As an avid reader of statistician Nate Silver, I followed the war on math and common sense with interest. Silver has a reputation for pinpoint accuracy in his analysis of polls and electoral predictions, and he has been projecting an Obama victory for months, in direct contradition to the conventional wisdom that suggested this would be a close election. Not everybody liked Silver's analysis, and as the election grew closer, the attacks on him grew.

These attacks came from two sources: pundit hacks, who find it hard to believe that math is a better predictor of election results than intuition, and Republicans, who decided to invent their own reality in response to Silver's numbers, which they found distasteful.


Lessons from Sandy
Published on November 7, 2012 by Sara Foss

Over at the DG, my colleage Margaret Hartley writes about we can learn from Hurricane Sandy in her weekly column Greenpoint.

Here's an excerpt:

Sandy, first a hurricane and then a “superstorm,” didn’t do much more than kick up a bit of wind up here. And in a region that hasn’t fully recovered from last year’s tropical storms, Irene and Lee, we can consider ourselves very fortunate.

I was fortunate myself, getting out of New York City a day earlier than planned on the second-to-last train to leave before Grand Central Terminal closed down. I had planned to stay in the city an extra day, visiting my daughter, but figured if I didn’t get out Sunday I’d be stuck there through midweek. As of Wednesday, there was still no train service, so I would have been camping out at my friends’ apartment, playing board games by candlelight, which is how they spent most of last week.

My daughter was more fortunate, never losing power at her midtown dorm. And with schools closed throughout New York City, she and her dancer colleagues caught up on their sleep. “We’ve all been napping,” she told us in one of her many storm and post-storm updates. During the height of the windstorm the residents sheltered in the downstairs lounge, but after a few hours they were allowed to go back to their rooms.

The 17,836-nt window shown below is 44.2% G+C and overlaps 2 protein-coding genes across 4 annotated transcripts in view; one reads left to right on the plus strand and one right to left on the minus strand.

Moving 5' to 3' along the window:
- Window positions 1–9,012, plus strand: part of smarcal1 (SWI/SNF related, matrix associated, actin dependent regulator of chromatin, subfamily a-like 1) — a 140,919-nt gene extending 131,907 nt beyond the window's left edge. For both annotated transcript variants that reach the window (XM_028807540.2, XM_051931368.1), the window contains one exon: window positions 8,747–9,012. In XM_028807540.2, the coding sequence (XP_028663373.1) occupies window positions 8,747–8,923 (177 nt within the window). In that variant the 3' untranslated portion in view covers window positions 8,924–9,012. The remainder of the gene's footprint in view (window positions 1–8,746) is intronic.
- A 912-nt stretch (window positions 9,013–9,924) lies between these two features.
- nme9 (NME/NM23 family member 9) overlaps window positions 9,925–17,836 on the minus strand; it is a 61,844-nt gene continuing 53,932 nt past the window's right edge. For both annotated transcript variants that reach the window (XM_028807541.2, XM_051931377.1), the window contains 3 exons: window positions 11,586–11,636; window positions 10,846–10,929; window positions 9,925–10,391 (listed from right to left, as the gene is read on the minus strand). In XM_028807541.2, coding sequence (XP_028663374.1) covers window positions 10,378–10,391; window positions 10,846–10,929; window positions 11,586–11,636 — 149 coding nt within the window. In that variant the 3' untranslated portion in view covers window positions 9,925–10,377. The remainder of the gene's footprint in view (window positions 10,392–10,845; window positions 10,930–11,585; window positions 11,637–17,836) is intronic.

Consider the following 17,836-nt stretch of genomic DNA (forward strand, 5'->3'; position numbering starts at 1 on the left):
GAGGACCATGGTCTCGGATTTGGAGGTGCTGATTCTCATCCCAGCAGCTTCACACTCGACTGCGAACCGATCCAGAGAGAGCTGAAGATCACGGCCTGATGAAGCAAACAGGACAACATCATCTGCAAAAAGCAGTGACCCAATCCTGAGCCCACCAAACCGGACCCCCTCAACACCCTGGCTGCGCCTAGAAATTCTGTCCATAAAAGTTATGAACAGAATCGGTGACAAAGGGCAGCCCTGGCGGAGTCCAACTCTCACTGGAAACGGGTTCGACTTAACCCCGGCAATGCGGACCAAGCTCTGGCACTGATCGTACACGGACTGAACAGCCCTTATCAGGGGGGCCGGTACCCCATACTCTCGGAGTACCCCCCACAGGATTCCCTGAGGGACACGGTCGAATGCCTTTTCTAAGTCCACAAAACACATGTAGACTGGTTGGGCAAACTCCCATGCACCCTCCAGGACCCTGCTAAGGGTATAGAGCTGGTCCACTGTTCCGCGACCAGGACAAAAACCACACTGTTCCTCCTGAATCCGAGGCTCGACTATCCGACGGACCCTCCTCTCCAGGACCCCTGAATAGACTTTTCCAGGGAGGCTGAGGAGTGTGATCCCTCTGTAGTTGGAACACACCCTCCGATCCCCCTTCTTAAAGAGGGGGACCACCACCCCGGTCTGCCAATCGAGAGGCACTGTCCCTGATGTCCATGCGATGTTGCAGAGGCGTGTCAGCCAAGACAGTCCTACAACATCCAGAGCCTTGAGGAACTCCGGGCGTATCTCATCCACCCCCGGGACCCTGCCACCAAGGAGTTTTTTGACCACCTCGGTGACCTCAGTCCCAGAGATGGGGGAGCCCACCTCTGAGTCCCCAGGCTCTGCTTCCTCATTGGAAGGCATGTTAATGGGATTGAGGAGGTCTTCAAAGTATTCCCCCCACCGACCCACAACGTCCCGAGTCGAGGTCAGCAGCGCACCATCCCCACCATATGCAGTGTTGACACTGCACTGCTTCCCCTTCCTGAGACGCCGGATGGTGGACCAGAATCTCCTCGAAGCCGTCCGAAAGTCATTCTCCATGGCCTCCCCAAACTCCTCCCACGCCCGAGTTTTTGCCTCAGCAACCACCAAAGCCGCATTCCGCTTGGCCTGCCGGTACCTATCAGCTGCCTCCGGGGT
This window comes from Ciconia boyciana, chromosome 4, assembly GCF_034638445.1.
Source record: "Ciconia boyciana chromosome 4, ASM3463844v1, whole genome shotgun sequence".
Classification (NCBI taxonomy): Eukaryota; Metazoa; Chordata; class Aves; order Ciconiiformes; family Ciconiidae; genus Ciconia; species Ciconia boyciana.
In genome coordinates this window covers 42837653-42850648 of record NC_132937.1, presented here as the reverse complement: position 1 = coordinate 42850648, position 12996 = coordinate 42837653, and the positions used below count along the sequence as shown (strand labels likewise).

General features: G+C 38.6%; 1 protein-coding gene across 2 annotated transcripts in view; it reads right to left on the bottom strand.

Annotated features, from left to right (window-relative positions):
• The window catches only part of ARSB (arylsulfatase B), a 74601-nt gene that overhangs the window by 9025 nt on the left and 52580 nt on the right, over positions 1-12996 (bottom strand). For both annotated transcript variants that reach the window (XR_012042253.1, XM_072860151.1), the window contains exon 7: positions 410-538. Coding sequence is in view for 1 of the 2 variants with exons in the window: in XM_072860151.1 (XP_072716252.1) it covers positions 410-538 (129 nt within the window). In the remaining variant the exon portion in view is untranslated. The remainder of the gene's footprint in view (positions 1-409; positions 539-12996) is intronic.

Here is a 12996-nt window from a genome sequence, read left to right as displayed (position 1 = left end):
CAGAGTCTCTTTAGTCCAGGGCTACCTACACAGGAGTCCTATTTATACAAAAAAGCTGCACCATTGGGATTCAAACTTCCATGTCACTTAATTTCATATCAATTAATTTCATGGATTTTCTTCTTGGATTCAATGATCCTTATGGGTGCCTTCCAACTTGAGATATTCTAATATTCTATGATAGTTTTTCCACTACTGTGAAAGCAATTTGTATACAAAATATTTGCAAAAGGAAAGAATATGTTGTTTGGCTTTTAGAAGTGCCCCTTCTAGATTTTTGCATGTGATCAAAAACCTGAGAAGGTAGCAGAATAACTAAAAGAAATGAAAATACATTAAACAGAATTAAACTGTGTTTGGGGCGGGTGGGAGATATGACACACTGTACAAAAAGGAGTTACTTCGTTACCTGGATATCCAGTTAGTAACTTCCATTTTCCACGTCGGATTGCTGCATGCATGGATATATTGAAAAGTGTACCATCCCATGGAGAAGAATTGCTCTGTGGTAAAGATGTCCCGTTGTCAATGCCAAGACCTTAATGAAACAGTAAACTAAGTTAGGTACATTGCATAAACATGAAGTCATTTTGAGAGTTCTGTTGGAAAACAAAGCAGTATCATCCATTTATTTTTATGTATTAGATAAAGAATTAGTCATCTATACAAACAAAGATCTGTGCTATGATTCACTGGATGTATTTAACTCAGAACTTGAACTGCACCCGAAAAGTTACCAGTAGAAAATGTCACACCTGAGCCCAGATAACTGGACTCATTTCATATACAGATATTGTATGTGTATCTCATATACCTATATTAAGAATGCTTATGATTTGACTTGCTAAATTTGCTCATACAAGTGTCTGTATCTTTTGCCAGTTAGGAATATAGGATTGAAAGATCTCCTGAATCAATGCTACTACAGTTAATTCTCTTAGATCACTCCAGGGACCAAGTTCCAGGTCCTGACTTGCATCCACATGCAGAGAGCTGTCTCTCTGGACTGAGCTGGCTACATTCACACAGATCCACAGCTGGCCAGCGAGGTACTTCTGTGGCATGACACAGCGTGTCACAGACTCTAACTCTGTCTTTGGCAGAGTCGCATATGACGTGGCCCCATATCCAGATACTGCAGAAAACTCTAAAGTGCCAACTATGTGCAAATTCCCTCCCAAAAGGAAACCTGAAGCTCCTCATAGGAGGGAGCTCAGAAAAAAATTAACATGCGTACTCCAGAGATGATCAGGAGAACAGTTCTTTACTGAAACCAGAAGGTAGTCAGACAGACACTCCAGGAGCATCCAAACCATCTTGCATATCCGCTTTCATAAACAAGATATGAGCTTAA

We’ve all seen the photos from the city — subway tracks flooded, tunnels filled with water, water pouring through doors and over streets. The power of water is awesome, and seeing images of cars pushed around, boardwalks smashed, beaches and dunes rearranged, and streets buckled is frightening. My brother’s New Jersey neighborhood saw floods, fires and power outages; my mom in Connecticut couldn’t get out of her driveway to get to a shelter because of the trees and wires tangled together.

Click here to read the whole thing.

Watching "The Perks of Being a Wallflower"
Published on November 7, 2012 by Sara Foss

Over at the DG, I review the new coming-of-age film "The Perks of Being a Wallflower."

Here's an excerpt:

"The coming-of-age film is one of my favorite genres, which might explain why I’m willing to give certain coming-of-age films, such as the flawed-but-likable 'Youth in Revolt,' a bit of a pass, while coming down harder than necessary on the ones that rub me the wrong way, such as 'Thumbsucker.' Because here’s the thing about coming-of-age films: Most of them are flawed. They tend to be overly earnest, wildly implausible and cliched. I love 'The Breakfast Club,' but the film critic Pauline Kael was on to something when she described it as 'a movie about a bunch of stereotypes who complain that other people see them as stereotypes.'

The new coming-of-age film 'The Perks of Being a Wallflower' doesn’t really bring anything new to the genre, but is still worth seeing for its sensitivity, occasional wisdom and depth of feeling — the film is quite perceptive about the ways in which misfit teenagers relate to each other. One of my gripes about coming-of-age films is that they often revolve around characters who are desperate to be popular, rather than focusing on the kids who really couldn’t care less about any of that, and are just hoping to make it through high school with a handful of good friends and some good memories; since I was one of these kids, I know that they exist. Fortunately, 'The Perks of Being a Wallflower' has a good sense of how high school misfits think and behave.